BSMW: What was the best moment for you this season? What is it like working for NESN with Don Orsillo and Jerry Remy? Has the teams’ struggles on the field impacted your job at all?

JD: My favorite part of my first year was the fact that I was able to experience the 100th anniversary of Fenway Park. All of the ceremonies and events were so exciting and it was amazing that I could take part in all of the celebrations. I enjoyed being able to report on the Red Sox 100 Acts of Kindness, where the players and Red Sox Foundation completed 100 acts of charity throughout the year.

Working for NESN has been a dream come true. The production team is full of experienced and talented individuals, who all had my best interest at heart. They made me feel part of the family and did everything in their power to put me in the best light possible in this new career.

What can I say about Don and Jerry? They are simply the best. They made me feel comfortable from day one, and have given me advice and support throughout the whole season. Don and Jerry welcomed me with open arms and I couldn’t ask to be a part of a better broadcast crew. They keep me on my toes, keep me laughing, and made a long baseball season so enjoyable.

My job is to tell stories, to share with Red Sox Nation what is going on with the team, the match-ups, Red Sox Foundation, Fenway Park, etc… I’ve had the chance to get to know these players over the year, and naturally, when you are surrounded by the same people every single day, you want to see them succeed. Whether they won or lost, I would need to report on the game and situation.

BSMW: Have you ever gotten this much attention at any other point in your career? How long did it take for you to adjust to being a celebrity in Boston, having people come up to you everywhere you go asking for you to pose for a picture, etc.?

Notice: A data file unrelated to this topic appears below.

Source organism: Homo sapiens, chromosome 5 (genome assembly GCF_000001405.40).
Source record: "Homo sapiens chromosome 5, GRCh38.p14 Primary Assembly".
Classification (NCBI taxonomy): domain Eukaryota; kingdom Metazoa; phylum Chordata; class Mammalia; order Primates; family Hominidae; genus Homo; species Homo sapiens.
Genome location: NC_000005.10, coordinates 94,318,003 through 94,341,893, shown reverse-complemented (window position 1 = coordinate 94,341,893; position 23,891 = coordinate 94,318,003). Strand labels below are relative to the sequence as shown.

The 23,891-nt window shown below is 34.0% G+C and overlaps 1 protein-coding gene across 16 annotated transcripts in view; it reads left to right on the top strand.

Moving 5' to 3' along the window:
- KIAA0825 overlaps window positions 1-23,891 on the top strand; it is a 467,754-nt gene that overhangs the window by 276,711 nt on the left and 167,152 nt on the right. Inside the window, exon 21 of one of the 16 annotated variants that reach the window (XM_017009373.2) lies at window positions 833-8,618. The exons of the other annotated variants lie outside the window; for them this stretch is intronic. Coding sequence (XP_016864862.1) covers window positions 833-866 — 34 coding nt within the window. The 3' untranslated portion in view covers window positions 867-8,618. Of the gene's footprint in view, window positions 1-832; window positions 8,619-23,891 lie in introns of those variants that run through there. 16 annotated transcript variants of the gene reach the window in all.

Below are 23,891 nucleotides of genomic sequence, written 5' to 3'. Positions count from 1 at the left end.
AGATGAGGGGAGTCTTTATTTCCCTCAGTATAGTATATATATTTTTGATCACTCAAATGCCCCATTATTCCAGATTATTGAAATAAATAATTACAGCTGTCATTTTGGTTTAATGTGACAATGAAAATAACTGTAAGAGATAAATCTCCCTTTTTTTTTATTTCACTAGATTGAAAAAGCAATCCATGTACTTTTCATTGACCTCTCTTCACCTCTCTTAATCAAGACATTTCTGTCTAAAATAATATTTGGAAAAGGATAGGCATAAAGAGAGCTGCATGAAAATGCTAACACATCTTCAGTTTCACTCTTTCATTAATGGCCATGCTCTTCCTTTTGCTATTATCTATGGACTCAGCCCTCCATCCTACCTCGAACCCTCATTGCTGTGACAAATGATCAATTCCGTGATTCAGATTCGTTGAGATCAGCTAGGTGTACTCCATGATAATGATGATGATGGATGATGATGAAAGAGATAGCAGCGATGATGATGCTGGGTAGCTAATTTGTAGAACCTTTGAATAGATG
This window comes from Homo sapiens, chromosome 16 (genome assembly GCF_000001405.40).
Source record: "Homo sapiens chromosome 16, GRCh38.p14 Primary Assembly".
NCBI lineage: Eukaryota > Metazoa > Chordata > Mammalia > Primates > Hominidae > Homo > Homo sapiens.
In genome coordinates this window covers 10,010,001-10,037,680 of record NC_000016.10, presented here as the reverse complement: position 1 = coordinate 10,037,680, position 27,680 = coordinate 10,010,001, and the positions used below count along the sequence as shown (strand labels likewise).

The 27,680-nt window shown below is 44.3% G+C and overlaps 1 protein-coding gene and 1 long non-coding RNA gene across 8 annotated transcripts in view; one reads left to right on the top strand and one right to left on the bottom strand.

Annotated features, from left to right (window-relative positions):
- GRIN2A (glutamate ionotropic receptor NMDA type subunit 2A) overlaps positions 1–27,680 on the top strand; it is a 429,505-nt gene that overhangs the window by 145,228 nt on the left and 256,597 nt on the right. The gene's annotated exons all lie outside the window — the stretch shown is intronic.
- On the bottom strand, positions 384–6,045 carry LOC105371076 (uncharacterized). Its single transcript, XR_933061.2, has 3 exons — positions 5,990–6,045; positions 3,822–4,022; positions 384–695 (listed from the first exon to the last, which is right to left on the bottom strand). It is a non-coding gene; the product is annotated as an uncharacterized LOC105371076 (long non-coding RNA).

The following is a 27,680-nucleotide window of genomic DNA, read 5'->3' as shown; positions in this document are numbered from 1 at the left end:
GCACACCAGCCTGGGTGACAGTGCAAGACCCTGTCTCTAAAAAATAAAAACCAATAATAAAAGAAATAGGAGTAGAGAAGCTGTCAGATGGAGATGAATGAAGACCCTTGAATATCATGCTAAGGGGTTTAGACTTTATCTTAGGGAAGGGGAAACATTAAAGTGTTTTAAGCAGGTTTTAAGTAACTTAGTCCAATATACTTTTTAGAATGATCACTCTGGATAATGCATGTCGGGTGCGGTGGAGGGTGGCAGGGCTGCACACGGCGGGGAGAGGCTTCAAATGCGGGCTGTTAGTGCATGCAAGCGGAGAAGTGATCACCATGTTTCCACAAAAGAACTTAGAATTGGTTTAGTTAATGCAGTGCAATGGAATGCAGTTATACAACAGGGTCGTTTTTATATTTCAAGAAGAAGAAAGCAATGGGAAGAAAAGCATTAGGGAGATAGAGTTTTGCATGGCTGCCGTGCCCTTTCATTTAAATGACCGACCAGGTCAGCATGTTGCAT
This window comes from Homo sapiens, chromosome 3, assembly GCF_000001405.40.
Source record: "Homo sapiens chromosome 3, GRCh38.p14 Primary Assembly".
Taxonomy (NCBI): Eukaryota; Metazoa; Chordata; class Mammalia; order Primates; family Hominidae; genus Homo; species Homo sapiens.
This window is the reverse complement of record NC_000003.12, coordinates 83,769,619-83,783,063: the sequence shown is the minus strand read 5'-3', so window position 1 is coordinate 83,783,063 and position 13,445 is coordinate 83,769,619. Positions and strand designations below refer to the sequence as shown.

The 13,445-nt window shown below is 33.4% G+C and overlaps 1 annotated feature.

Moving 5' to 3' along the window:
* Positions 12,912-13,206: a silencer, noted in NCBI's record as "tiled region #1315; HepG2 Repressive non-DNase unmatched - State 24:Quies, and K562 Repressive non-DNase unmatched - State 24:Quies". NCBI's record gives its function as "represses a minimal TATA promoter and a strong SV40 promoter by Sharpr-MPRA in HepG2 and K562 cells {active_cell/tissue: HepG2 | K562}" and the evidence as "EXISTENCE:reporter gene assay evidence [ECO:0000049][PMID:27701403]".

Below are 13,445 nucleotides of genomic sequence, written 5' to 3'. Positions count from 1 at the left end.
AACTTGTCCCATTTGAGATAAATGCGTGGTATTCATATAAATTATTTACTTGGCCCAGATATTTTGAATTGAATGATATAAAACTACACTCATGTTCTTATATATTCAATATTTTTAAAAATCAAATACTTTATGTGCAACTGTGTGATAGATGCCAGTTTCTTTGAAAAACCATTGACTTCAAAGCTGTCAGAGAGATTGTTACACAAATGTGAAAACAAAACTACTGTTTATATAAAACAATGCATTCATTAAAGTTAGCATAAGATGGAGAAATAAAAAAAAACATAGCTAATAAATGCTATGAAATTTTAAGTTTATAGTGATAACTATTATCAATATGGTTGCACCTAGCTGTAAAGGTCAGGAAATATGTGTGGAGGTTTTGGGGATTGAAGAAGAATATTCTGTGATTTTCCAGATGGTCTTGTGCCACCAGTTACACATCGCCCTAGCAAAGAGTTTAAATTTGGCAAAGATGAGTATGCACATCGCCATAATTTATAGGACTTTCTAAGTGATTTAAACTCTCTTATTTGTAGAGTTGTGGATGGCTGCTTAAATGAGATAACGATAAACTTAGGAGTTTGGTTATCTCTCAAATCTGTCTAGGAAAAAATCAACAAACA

JD: I have NEVER received this much attention at any other point in my career. It’s all a bit crazy to me, because (in my eyes) I am just a normal girl who grew up in Connecticut, went to college at UMass and has been blessed with this amazing job opportunity. I will never turn down a request for a picture or autograph, and to be honest, I don’t think I will ever get used to getting those requests. The fact that I can help someone have a positive experience at Fenway, or that I can help make someone’s day a little better just by signing my name or taking a picture is really special. I feel honored.

BSMW: What does the off-season have in store for you? Will you be making any appearances on NESN? What are you looking forward to most next year?

JD: This off-season, I will be hosting NESN Daily, which will provide an incredible opportunity to anchor a studio show.  I had my first taste of hosting last Thursday, with the special edition of NESN Daily: The Bobby Valentine Edition.  Working in the studio is so different than my normal job on the field and I am looking forward to learning the anchor role. Also, I will be working at the Patriots home games- providing content and interviews pre-game and post-game. As a huge football (and Patriots) fan, I couldn’t be more excited to work with the team.

I am looking forward to next season for so many reasons. First and foremost, I will go into spring training having a much better idea of what this job entails. Last season was full of unknowns. Now, I have a much better handle on the position and have established relationships with the NESN production crew, and the Red Sox players and staff. There are going to be a lot of changes to this Red Sox organization over this off-season and I can’t wait to see what next season holds.



8 thoughts on “Q&A with NESN Red Sox reporter Jenny Dell

  1. Simply Dell-icious indeed. The boys in cellblock B are all over her on the tv. I’ve always been partial to blondes, myself.


  2. She’ll never turn down a request for a photo unless it has a sign for a Web site she doesn’t like in which case she’ll run away the camera screaming like a banshee. But whatever.